Shaped Cans - Food manufacturers are eager to differentiate their metal food packaging with unique shapes and sizes, popular among consumers who like eye-catching cans that contour to the hand. These shaped cans range from metal bowls for ready-to-eat meals and soups in kettle-shaped cans to square cans that have a great billboard effect on the shelf.

Self-Heating, Self-Cooling Cans - Available in the United Kingdom for coffee, self-heating beverage cans will greet American consumers soon. The self-heating can has a conventional ring-pull top and the heat activates by pushing in a button on the base of the can, producing a chemical reaction between water and quicklime contained in separate compartments in the can base. The coffee is heated to 140°F within three minutes, and insulating materials keep a consumer's fingers and lips from being burned.

Tempra Technology of Bradenton, FL and Crown together are the leaders in self-cooling technology and its proprietary self-refrigerating technology uses the evaporation of water into a vacuum to produce its Instant Cool Can. The can is recyclable and can cool a beverage by 30° F in three minutes.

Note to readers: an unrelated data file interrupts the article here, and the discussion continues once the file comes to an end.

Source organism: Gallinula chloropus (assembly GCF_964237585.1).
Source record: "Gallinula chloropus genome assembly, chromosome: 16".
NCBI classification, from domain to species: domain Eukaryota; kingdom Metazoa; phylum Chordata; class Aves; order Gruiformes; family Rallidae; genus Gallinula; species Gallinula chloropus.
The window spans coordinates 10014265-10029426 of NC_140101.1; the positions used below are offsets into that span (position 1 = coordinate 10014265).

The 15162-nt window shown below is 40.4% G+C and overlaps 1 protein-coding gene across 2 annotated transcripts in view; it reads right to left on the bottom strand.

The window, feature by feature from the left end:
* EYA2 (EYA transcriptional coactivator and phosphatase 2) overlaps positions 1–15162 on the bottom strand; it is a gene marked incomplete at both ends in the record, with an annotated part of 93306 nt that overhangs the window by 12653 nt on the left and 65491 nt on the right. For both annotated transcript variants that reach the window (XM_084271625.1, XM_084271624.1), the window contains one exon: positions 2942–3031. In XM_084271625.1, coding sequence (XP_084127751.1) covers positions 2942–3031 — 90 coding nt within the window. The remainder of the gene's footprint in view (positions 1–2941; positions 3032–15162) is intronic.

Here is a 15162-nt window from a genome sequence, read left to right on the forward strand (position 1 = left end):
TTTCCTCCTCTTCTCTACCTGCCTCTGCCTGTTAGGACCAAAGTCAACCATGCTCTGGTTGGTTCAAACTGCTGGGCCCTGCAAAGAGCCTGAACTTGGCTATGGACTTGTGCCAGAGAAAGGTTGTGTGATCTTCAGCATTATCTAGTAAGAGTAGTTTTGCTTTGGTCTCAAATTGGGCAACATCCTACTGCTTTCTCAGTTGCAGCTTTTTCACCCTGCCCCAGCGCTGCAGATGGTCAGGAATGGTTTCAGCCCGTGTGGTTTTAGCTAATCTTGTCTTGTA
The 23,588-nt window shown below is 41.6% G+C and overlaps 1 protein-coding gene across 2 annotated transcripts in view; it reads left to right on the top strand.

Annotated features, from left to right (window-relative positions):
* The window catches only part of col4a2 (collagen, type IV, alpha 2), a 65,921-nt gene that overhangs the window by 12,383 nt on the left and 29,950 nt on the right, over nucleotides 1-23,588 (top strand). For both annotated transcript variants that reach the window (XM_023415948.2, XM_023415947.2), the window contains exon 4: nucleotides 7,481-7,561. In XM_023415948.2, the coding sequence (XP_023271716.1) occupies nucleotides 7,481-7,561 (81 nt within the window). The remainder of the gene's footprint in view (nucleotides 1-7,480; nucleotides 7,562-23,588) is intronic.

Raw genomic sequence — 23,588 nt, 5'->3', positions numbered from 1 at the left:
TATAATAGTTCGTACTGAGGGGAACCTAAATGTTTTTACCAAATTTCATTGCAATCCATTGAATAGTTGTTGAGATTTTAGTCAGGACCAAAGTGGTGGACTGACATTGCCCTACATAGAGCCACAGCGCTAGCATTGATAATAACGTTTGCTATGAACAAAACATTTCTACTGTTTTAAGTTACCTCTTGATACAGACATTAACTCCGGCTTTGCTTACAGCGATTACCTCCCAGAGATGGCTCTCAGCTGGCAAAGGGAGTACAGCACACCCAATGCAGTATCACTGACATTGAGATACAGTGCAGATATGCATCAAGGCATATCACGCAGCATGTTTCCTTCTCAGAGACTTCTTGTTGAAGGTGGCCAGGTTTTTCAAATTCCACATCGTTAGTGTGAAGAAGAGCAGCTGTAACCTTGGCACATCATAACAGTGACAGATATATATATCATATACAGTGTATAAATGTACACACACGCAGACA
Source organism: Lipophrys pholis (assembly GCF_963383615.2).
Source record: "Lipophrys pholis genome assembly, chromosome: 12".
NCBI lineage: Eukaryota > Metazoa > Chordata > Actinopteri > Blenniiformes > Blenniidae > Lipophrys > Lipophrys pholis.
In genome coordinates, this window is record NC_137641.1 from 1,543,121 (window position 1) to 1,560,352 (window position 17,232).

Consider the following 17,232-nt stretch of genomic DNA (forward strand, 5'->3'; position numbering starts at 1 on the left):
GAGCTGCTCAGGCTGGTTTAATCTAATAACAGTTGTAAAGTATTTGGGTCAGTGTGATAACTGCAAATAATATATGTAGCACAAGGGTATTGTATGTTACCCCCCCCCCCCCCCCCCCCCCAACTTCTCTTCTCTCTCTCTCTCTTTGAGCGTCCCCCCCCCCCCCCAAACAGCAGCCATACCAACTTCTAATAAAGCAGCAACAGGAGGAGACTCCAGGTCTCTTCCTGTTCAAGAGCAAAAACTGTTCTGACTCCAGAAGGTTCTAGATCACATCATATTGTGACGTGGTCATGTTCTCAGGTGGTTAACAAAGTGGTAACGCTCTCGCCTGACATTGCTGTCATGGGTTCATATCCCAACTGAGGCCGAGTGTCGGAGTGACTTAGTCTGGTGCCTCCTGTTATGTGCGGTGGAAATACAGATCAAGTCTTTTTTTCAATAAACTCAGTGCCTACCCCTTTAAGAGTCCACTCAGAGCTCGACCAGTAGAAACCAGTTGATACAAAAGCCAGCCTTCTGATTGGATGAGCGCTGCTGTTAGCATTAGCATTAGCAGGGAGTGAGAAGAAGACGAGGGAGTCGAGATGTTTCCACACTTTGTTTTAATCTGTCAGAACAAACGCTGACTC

Microwaveable Cans - Specially designed steel cans that are shallower than traditional cans let consumers pop a favorite can of soup or vegetables into the microwave to heat it up.

And Waiting in the Wings... Further technology advances lie ahead with some innovations poised to entice consumers.
        Look soon for twist-top metal cans that are recloseable, easy to use and safe. The easy-open peel seams already provide one example of this. Blends of new polymers, including biopolymers, and metals also will introduce new can packaging.